CORVALLIS, Ore. - As the largest animals to have ever lived on Earth, blue whales maintain their enormous body size through efficient foraging strategies that optimize the energy they gain from the krill they eat, while also conserving oxygen when diving and holding their breath, a new study has found.
Large, filter-feeding whales have long been thought of as indiscriminate grazers that gradually consume copious amounts of tiny krill throughout the day - regardless of how prey is distributed in the ocean. But tagged blue whales in the new study revealed sophisticated foraging behavior that targets the densest, highest-quality prey, maximizing their energy gain.
Understanding blue whale feeding behavior will help inform protections for the endangered species and its recovery needs, the scientists say. The study, by researchers from NOAA Fisheries, Oregon State University and Stanford University, was published this week in Science Advances.
"For blue whales, one of our main questions has been: How do they eat efficiently to support that massive body size," said Elliott Hazen, a research ecologist with NOAA Fisheries' Southwest Fisheries Science Center and lead author of the research. "Now we know that optimizing their feeding behavior is another specialization that makes the most of the food available."
Adult blue whales can grow to the length of a basketball court and weigh as much as 25 large elephants combined, but they operate on an "energetic knife-edge," the researchers point out. They feed through the extreme mechanism of engulfing as much prey-laden water as they weigh and then filtering out the tiny krill it contains.
But feeding expends tremendous amounts of energy and the dense krill patches they need to replenish that energy are often deep and difficult to find.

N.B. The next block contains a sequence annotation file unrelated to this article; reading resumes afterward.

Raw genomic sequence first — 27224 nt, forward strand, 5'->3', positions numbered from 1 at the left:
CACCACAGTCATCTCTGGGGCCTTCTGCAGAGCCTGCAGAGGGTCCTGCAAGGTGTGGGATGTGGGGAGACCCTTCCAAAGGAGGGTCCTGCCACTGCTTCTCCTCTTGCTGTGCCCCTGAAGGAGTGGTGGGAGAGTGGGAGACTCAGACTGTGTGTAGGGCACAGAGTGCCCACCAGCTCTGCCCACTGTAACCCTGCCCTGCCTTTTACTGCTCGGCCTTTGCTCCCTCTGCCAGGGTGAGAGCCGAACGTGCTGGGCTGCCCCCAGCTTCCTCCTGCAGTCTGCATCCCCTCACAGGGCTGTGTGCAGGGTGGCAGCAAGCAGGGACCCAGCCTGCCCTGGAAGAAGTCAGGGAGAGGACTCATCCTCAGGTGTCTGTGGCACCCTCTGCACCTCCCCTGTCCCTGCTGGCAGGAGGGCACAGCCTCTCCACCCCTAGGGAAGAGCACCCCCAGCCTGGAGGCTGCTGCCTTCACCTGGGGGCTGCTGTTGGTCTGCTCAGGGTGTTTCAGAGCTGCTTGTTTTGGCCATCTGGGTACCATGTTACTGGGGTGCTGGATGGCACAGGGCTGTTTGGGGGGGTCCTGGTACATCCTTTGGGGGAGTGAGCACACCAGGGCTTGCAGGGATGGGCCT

In their study, the researchers compared the foraging of 14 tagged blue whales to 41 previously tagged blue whales off the coast of California, combining the data with acoustic surveys that measured the density of their sole prey, krill - tiny (less than one inch) crustaceans found throughout the world's oceans.
The researchers found that when the krill were spread out, or less dense, blue whales fed infrequently to conserve their oxygen and energy use for future dives. When krill density increased, they began "lunge-feeding" more frequently, consuming more per dive to obtain as much energy from the krill as possible.
"Blue whales don't live in a world of excess and the decisions these animals make are critical to their survival," said Ari Friedlaender, a principal investigator with the Marine Mammal Institute at Oregon State University's Hatfield Marine Science Center and co-author on the study. "If you stick your hand into a full bag of pretzels, you're likely to grab more than if you put your hand into a bag that only had a few pretzels."
The feeding pattern that focuses more effort on the densest krill patches provides a new example of blue whale foraging specializations that support the animals' tremendous size.
This kind of lunge-feeding takes a lot more effort, but "the increase in the amount of energy they get from increased krill consumption more than makes up for it," noted Jeremy Goldbogen, a marine biologist from Stanford University and co-author on the study.
"Lunge-feeding is a unique form of 'ram-feeding' that involves acceleration to high speed and the engulfment of large volumes of prey-laden water, which they filter," Goldbogen noted. "But we now know they don't take in that water indiscriminately. They have a strategy that aims to focus feeding effort on the densest, highest-quality krill patches."
In their study, the researchers found a threshold for krill that determined how intensively the blue whales fed.
"The magic number for krill seems to be about 100 to 200 individuals in a cubic meter of water," Hazen said. "If it's below that range, blue whales use a strategy to conserve oxygen and feed less frequently. If it's above that, they'll feed at very high rates and invest more effort."
The researchers say this insight into blue whale feeding will help determine how best to protect the species, which is listed as endangered by the International Union for Conservation of Nature.
"If they are disturbed during the intense, deep-water feeding, it may not have consequences today, or this week, but it could over a period of months," Friedlaender said. "There can be impacts on their overall health, as well as on their fitness and viability for reproduction."
The study was funded by the U.S. Office of Naval Research.
Ari Friedlaender, 919-672-0103
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